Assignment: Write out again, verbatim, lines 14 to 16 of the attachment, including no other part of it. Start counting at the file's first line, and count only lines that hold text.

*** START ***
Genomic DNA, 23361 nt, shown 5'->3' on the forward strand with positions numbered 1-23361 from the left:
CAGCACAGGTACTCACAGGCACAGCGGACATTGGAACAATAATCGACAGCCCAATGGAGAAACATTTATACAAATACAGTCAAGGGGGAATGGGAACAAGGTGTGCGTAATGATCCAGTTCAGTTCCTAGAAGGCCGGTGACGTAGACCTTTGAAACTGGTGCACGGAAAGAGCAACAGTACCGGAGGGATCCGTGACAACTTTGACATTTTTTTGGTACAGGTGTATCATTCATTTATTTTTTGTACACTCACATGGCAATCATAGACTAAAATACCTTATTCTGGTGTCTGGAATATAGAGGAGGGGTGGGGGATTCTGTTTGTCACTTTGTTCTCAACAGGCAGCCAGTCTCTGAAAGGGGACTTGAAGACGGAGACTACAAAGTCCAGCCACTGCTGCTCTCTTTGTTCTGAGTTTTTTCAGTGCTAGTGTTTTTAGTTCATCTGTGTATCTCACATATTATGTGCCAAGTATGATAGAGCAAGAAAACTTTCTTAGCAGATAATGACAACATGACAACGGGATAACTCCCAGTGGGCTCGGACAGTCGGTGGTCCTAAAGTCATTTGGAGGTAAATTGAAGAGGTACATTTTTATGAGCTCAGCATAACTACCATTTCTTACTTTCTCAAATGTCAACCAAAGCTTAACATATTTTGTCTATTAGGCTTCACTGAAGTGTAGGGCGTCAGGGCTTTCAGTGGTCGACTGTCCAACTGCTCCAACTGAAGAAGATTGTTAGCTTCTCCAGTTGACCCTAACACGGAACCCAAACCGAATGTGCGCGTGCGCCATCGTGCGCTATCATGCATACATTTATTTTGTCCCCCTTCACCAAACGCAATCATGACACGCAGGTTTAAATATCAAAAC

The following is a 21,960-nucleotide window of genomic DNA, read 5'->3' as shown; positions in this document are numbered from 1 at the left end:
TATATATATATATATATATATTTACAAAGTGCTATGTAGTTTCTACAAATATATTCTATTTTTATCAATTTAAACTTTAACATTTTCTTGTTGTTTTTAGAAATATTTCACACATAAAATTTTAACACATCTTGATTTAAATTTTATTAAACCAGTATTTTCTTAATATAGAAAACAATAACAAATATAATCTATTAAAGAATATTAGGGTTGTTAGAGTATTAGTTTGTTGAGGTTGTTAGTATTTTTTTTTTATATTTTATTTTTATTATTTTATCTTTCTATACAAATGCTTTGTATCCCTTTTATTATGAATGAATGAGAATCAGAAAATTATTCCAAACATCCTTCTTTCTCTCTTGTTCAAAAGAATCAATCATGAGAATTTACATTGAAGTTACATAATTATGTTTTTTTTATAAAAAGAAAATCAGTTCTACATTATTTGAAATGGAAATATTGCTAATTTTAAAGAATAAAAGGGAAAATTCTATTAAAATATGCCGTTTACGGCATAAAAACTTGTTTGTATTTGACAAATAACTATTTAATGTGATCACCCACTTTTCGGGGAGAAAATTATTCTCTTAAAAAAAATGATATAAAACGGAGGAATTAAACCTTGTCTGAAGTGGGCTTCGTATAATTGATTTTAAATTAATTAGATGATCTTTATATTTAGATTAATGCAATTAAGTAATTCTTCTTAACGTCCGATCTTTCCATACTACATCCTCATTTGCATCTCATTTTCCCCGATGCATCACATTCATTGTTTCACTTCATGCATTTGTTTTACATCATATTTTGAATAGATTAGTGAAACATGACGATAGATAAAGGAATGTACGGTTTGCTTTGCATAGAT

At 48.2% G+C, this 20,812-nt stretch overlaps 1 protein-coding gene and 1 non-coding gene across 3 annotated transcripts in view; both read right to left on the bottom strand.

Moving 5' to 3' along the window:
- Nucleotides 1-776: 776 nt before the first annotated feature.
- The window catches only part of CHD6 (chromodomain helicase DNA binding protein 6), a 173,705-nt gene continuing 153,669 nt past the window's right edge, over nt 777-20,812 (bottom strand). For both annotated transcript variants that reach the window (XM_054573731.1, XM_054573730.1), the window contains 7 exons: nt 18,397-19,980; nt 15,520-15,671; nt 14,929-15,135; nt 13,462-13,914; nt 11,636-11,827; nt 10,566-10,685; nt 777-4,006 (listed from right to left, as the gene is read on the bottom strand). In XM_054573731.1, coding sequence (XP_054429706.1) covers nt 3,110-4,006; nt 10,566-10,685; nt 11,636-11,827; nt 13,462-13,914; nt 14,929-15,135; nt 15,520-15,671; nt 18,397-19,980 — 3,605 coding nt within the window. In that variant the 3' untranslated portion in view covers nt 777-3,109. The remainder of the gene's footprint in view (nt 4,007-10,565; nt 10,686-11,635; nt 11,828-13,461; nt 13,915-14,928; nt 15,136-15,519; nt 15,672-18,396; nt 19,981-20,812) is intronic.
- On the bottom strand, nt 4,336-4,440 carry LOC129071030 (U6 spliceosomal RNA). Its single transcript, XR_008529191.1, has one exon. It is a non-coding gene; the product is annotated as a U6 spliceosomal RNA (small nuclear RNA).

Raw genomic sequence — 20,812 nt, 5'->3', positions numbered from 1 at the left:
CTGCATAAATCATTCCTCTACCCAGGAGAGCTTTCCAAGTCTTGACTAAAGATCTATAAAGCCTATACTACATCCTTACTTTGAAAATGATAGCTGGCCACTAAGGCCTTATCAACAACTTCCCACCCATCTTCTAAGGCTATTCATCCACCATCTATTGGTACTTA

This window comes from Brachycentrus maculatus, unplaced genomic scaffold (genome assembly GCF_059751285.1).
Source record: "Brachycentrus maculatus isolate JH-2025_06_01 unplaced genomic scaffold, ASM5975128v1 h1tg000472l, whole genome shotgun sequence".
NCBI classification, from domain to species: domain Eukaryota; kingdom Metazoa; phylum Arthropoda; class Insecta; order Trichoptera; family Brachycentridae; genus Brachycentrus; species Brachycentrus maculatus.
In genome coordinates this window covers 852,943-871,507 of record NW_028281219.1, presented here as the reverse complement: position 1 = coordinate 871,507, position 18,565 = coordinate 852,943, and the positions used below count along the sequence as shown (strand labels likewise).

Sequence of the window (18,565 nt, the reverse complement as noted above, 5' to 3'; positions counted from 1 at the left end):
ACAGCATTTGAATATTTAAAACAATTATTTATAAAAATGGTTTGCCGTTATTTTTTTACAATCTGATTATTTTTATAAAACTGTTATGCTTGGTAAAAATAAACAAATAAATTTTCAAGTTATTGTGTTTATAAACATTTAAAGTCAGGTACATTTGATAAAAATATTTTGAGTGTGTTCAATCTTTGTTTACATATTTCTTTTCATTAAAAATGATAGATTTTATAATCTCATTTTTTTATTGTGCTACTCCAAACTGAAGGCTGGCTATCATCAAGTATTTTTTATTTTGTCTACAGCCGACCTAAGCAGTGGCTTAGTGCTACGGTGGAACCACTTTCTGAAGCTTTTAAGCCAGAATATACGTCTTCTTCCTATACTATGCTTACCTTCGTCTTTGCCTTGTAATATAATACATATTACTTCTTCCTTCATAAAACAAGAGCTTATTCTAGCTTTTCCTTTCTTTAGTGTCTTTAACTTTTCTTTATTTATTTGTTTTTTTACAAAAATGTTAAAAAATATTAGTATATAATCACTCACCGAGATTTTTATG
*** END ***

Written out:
NCBI classification, from domain to species: domain Eukaryota; kingdom Metazoa; phylum Arthropoda; class Insecta; order Trichoptera; family Brachycentridae; genus Brachycentrus; species Brachycentrus maculatus.
In genome coordinates this window covers 852,943-871,507 of record NW_028281219.1, presented here as the reverse complement: position 1 = coordinate 871,507, position 18,565 = coordinate 852,943, and the positions used below count along the sequence as shown (strand labels likewise).

Sequence of the window (18,565 nt, the reverse complement as noted above, 5' to 3'; positions counted from 1 at the left end):